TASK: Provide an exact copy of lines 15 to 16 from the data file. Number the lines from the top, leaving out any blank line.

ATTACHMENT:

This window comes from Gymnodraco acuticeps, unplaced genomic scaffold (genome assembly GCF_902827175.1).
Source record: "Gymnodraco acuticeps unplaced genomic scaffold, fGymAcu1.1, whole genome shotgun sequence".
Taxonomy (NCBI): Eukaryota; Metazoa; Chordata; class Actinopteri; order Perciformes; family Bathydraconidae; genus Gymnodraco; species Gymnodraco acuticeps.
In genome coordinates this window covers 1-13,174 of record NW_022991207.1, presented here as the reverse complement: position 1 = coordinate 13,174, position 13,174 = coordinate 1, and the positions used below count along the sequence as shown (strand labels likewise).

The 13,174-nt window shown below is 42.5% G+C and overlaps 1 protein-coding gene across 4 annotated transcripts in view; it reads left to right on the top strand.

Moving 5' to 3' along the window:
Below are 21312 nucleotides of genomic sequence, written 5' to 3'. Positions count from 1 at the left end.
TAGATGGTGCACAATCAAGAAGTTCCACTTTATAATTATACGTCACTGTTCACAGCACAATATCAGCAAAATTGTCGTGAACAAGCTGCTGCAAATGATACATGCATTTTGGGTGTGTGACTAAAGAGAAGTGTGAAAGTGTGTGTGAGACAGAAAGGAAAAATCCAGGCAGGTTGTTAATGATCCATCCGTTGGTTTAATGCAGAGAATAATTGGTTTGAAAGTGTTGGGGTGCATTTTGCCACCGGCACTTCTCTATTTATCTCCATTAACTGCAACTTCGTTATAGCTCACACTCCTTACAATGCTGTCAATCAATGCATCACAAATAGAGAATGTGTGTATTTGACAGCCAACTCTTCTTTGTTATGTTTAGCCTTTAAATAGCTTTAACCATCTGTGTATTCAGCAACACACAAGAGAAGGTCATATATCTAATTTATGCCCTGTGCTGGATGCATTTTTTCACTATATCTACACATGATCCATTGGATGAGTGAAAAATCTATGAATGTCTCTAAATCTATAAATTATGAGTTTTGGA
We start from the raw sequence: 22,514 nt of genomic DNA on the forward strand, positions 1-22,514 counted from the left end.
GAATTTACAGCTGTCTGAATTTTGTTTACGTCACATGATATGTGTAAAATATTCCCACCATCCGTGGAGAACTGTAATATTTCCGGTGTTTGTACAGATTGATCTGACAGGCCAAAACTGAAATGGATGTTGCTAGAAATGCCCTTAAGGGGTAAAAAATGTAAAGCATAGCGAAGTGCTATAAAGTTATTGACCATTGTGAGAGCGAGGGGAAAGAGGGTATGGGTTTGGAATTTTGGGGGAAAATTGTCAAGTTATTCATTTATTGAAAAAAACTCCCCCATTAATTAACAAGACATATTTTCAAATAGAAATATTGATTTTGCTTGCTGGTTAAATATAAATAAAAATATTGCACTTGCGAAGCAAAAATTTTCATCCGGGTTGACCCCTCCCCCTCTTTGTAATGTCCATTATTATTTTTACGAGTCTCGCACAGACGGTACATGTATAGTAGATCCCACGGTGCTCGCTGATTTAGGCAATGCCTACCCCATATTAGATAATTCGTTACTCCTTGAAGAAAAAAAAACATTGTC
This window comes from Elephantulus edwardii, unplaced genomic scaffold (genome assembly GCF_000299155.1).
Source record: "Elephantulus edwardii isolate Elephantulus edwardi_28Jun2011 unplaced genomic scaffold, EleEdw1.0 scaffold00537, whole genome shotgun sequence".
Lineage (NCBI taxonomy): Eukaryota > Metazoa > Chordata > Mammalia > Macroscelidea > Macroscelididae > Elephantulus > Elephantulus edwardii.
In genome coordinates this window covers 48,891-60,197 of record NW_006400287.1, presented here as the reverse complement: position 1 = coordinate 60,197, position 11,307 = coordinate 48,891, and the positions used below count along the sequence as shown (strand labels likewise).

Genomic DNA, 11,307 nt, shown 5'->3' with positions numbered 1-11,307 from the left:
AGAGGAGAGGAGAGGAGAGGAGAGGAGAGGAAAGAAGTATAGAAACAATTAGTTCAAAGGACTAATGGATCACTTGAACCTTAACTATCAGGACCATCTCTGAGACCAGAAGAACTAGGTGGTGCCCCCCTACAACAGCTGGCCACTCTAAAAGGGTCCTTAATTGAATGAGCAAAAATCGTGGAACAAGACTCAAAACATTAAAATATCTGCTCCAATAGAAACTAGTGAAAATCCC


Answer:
Genomic DNA, 11,307 nt, shown 5'->3' with positions numbered 1-11,307 from the left:
AGAGGAGAGGAGAGGAGAGGAGAGGAGAGGAAAGAAGTATAGAAACAATTAGTTCAAAGGACTAATGGATCACTTGAACCTTAACTATCAGGACCATCTCTGAGACCAGAAGAACTAGGTGGTGCCCCCCTACAACAGCTGGCCACTCTAAAAGGGTCCTTAATTGAATGAGCAAAAATCGTGGAACAAGACTCAAAACATTAAAATATCTGCTCCAATAGAAACTAGTGAAAATCCC